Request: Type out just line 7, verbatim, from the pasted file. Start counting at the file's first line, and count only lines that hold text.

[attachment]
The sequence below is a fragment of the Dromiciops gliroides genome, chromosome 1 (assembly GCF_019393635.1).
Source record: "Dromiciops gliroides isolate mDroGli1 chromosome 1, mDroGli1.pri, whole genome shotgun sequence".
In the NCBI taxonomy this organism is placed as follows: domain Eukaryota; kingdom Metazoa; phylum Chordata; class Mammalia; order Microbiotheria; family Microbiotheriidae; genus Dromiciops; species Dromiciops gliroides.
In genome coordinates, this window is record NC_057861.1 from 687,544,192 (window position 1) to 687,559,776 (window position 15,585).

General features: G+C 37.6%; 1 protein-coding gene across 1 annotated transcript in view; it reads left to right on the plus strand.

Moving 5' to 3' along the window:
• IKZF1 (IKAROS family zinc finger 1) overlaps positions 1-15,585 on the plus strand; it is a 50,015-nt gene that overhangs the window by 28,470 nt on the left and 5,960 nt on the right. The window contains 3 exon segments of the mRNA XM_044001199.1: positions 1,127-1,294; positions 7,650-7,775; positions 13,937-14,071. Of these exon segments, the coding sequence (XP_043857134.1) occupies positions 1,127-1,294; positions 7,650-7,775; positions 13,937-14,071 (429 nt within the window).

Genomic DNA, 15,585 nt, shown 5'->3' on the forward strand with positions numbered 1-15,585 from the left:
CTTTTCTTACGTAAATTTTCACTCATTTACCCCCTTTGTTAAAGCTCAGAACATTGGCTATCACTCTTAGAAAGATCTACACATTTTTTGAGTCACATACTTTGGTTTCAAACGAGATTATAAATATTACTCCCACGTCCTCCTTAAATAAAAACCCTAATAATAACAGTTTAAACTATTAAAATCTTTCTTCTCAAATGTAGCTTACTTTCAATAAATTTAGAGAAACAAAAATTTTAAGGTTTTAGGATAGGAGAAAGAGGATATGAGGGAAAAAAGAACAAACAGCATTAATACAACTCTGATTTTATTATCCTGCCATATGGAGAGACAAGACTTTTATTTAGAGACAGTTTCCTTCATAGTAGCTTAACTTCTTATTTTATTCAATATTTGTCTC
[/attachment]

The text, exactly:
• IKZF1 (IKAROS family zinc finger 1) overlaps positions 1-15,585 on the plus strand; it is a 50,015-nt gene that overhangs the window by 28,470 nt on the left and 5,960 nt on the right. The window contains 3 exon segments of the mRNA XM_044001199.1: positions 1,127-1,294; positions 7,650-7,775; positions 13,937-14,071. Of these exon segments, the coding sequence (XP_043857134.1) occupies positions 1,127-1,294; positions 7,650-7,775; positions 13,937-14,071 (429 nt within the window).